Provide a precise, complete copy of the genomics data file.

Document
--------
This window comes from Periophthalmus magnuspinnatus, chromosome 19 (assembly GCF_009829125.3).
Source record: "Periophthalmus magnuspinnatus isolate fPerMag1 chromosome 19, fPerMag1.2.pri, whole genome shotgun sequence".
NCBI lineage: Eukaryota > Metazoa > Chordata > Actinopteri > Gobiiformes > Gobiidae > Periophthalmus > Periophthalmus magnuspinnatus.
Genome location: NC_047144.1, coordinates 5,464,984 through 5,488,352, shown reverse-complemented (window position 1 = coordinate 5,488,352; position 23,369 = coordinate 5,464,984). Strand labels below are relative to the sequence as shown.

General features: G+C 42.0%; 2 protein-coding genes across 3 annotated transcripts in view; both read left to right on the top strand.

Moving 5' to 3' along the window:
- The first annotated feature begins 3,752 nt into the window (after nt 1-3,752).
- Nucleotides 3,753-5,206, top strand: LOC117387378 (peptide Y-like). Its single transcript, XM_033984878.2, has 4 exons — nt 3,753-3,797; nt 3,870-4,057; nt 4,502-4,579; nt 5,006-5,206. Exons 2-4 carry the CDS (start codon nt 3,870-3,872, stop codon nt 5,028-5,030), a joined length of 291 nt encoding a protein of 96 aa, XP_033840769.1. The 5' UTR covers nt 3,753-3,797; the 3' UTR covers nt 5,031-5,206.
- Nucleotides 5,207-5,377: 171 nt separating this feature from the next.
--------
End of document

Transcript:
This window comes from Periophthalmus magnuspinnatus, chromosome 19 (assembly GCF_009829125.3).
Source record: "Periophthalmus magnuspinnatus isolate fPerMag1 chromosome 19, fPerMag1.2.pri, whole genome shotgun sequence".
NCBI lineage: Eukaryota > Metazoa > Chordata > Actinopteri > Gobiiformes > Gobiidae > Periophthalmus > Periophthalmus magnuspinnatus.
Genome location: NC_047144.1, coordinates 5,464,984 through 5,488,352, shown reverse-complemented (window position 1 = coordinate 5,488,352; position 23,369 = coordinate 5,464,984). Strand labels below are relative to the sequence as shown.

General features: G+C 42.0%; 2 protein-coding genes across 3 annotated transcripts in view; both read left to right on the top strand.

Moving 5' to 3' along the window:
- The first annotated feature begins 3,752 nt into the window (after nt 1-3,752).
- Nucleotides 3,753-5,206, top strand: LOC117387378 (peptide Y-like). Its single transcript, XM_033984878.2, has 4 exons — nt 3,753-3,797; nt 3,870-4,057; nt 4,502-4,579; nt 5,006-5,206. Exons 2-4 carry the CDS (start codon nt 3,870-3,872, stop codon nt 5,028-5,030), a joined length of 291 nt encoding a protein of 96 aa, XP_033840769.1. The 5' UTR covers nt 3,753-3,797; the 3' UTR covers nt 5,031-5,206.
- Nucleotides 5,207-5,377: 171 nt separating this feature from the next.